Pierre V. Sokolsky

Dean at Utah Museum of Fine Arts

Location:
1825 E S Campus Dr, Salt Lake City, Utah, United States
Company:
Utah Museum of Fine Arts
HQ Phone:
(801) 581-7332
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Last Updated 12/5/2016

General Information

Employment History

Dean  - University of Utah College of Science

Education

BA degree  - University of Chicago

MS  - 

PhD degree  - University of Illinois

Affiliations

Distinguished Professor of Physics and Astronomy, Dean Emeritus, College of Science  - University of Utah

Member  - The International Society for Optical Engineering

Member  - American Physical Society

Fellow  - Guggenheim Foundation

Chair, Physics Department  - University of Utah Physics Department

Assistant Professor  - Columbia University, Nevis Labs

Web References  

Science Dean Named Distinguished Professor

Pierre V. Sokolsky, dean of the College of Science, was named a University of Utah Distinguished Professor of Physics and Astronomy, effective July 1, 2011.
"The rank of Distinguished Professor is reserved for selected individuals whose achievements exemplify the highest goals of scholarship as demonstrated my recognition accorded to them from peers with national and international stature, and whose record includes evidence of a high dedication to teaching as demonstrated by recognition accorded to them by students and/or colleagues," according to University Policy and Procedures 6-300. Sokolsky is a world-renowned expert in ultrahigh-energy particle physics, including gamma rays, cosmic rays, and neutrinos. He is a member of the American Physical Society and the International Society of Optical Engineering. In 1999, he was awarded the University of Utah Distinguished Research Award and, in 2002, was named a Guggenheim Foundation Fellow. He has written several textbooks and book chapters and has published more than 200 papers, including 58 research articles in peer-reviewed journals. He earned the Utah Governor's Medal for Science and Technology in 2006 for his distinguished service to the State of Utah in science and technology. Research projects initiated by Sokolsky have generated more than $14 million in funding support to the State of Utah and created jobs in optics and in the construction of buildings and roads. In 2004, Sokolsky spearheaded the U's $17 million Telescope Array project to be located just west of Delta, Utah, to study ultrahigh-energy cosmic rays in collaboration with scientists form the University of New Mexico, the University of Montana, the University of Tokyo Institute for Cosmic Ray Research and several other Japanese universities. The research site, which includes 560 particle detectors and three fluorescence detectors, covers nearly 400 square miles and will be complete in September 2007. "This new experiment will increase the sensitivity to the highest-energy cosmic rays by tenfold," says Sokolsky. Sokolsky also launched a long-term strategy to develop a comprehensive astronomy research program at the U, and to offer undergraduate and graduate degrees in astronomy.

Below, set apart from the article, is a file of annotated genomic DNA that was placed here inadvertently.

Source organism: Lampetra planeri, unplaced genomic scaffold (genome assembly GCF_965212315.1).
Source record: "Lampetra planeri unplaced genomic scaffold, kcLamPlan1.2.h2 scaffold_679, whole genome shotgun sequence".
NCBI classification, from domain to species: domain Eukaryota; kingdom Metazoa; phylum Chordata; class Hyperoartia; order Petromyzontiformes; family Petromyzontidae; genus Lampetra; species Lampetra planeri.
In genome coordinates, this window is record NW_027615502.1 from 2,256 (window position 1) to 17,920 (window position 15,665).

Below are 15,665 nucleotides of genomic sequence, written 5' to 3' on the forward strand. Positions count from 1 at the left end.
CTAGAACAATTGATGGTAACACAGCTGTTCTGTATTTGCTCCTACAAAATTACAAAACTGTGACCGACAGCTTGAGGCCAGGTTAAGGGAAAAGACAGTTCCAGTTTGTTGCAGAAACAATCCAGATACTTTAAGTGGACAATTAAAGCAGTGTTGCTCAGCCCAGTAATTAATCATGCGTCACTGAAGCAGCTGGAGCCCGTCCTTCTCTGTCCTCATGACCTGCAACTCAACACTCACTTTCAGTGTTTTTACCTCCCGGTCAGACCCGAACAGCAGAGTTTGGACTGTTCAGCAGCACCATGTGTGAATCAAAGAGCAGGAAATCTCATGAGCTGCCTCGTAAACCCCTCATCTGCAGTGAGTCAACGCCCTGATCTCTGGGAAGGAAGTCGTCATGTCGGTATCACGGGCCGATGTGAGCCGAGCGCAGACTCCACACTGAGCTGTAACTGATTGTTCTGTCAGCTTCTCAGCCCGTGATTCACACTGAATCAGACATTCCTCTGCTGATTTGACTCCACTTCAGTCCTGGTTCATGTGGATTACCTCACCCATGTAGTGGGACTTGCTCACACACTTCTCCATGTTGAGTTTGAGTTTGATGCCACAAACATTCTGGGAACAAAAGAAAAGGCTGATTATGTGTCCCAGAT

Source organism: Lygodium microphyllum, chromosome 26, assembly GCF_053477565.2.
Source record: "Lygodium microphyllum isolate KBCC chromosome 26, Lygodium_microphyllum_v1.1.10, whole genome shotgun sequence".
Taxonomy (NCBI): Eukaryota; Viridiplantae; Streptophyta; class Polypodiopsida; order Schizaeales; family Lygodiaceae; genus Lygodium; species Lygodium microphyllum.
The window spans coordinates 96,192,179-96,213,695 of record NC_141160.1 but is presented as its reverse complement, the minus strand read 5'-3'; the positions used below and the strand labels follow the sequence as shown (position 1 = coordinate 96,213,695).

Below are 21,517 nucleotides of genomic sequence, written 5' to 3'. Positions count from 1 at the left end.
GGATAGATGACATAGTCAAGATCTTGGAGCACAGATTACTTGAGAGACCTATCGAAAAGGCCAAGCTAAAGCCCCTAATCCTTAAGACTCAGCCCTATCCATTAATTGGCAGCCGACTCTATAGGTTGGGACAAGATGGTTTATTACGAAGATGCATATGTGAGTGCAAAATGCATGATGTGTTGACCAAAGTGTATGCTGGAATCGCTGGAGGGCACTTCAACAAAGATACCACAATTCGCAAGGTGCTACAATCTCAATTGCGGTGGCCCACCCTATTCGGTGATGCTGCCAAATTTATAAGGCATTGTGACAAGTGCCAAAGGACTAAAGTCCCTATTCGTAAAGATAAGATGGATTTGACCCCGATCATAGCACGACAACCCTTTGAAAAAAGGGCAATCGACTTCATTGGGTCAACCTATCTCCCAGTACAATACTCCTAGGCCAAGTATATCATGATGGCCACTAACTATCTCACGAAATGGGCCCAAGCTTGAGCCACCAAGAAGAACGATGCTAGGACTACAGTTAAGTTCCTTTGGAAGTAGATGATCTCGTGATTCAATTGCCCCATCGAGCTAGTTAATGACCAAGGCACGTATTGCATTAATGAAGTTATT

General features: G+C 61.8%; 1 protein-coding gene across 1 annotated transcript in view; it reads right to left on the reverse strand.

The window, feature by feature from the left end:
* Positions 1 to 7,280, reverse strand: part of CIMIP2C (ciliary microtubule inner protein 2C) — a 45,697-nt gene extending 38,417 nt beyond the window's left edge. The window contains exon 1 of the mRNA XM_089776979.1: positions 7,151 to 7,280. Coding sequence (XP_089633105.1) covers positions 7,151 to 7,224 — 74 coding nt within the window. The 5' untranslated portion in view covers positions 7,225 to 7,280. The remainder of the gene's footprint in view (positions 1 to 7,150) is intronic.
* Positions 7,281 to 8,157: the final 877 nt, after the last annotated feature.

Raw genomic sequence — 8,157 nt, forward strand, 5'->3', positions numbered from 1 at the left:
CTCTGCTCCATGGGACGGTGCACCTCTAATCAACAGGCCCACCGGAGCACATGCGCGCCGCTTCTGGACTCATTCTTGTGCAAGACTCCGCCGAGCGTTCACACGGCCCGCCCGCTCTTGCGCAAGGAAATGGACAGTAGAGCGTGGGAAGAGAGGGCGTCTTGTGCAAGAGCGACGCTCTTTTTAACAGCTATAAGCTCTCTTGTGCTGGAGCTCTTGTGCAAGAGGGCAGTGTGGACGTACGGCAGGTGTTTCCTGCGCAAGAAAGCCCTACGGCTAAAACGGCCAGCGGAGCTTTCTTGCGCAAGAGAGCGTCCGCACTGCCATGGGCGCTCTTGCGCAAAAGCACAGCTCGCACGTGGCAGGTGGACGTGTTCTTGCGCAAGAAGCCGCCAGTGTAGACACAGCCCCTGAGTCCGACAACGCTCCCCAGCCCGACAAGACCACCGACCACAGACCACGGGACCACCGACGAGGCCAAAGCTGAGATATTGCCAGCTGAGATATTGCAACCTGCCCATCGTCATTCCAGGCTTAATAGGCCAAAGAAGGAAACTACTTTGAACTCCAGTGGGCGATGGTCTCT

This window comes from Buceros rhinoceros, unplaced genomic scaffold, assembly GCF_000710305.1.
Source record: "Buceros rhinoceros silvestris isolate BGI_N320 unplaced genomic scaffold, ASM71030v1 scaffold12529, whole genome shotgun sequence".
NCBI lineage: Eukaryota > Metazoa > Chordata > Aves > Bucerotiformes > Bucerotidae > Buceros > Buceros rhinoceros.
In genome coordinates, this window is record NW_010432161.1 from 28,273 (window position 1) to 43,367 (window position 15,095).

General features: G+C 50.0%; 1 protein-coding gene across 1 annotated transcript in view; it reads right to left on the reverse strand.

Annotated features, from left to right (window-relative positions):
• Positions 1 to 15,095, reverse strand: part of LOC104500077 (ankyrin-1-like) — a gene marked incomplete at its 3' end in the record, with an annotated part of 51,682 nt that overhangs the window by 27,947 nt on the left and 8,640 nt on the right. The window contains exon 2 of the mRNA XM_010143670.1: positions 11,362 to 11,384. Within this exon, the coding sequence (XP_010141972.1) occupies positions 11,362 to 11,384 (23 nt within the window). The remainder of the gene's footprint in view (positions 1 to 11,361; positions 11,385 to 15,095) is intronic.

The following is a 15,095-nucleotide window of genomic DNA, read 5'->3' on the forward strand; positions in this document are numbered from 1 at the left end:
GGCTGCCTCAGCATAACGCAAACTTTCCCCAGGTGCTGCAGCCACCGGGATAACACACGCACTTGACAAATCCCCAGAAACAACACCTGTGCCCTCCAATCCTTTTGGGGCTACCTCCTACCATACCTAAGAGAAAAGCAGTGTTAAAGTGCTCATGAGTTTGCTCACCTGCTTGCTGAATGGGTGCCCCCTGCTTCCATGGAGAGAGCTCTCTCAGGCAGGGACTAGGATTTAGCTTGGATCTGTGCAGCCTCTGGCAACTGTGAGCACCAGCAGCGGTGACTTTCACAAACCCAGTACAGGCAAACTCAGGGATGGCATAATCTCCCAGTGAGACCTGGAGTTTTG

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Pierre Sokolsky
Pierre V. Sokolsky Distinguished Professor Pierre V. Sokolsky, dean of the College of Science, was named a University of Utah Distinguished Professor of Physics and Astronomy, effective July 1, 2011. "The rank of Distinguished Professor is reserved for selected individuals whose achievements exemplify the highest goals of scholarship as demonstrated my recognition accorded to them from peers with national and international stature, and whose record includes evidence of a high dedication to teaching as demonstrated by recognition accorded to them by students and/or colleagues," according to University Policy and Procedures 6-300. Sokolsky is a world-renowned expert in ultrahigh-energy particle physics, including gamma rays, cosmic rays, and neutrinos. He is a member of the American Physical Society and the International Society of Optical Engineering. In 1999, he was awarded the University of Utah Distinguished Research Award and, in 2002, was named a Guggenheim Foundation Fellow. He has written several textbooks and book chapters and has published more than 200 papers, including 58 research articles in peer-reviewed journals. He earned the Utah Governor's Medal for Science and Technology in 2006 for his distinguished service to the State of Utah in science and technology. Research projects initiated by Sokolsky have generated more than $14 million in funding support to the State of Utah and created jobs in optics and in the construction of buildings and roads. In 2004, Sokolsky spearheaded the U's $17 million Telescope Array project to be located just west of Delta, Utah, to study ultrahigh-energy cosmic rays in collaboration with scientists form the University of New Mexico, the University of Montana, the University of Tokyo Institute for Cosmic Ray Research and several other Japanese universities. The research site, which includes 560 particle detectors and three fluorescence detectors, covers nearly 400 square miles and will be complete in September 2007. "This new experiment will increase the sensitivity to the highest-energy cosmic rays by tenfold," says Sokolsky. Sokolsky also launched a long-term strategy to develop a comprehensive astronomy research program at the U, and to offer undergraduate and graduate degrees in astronomy.

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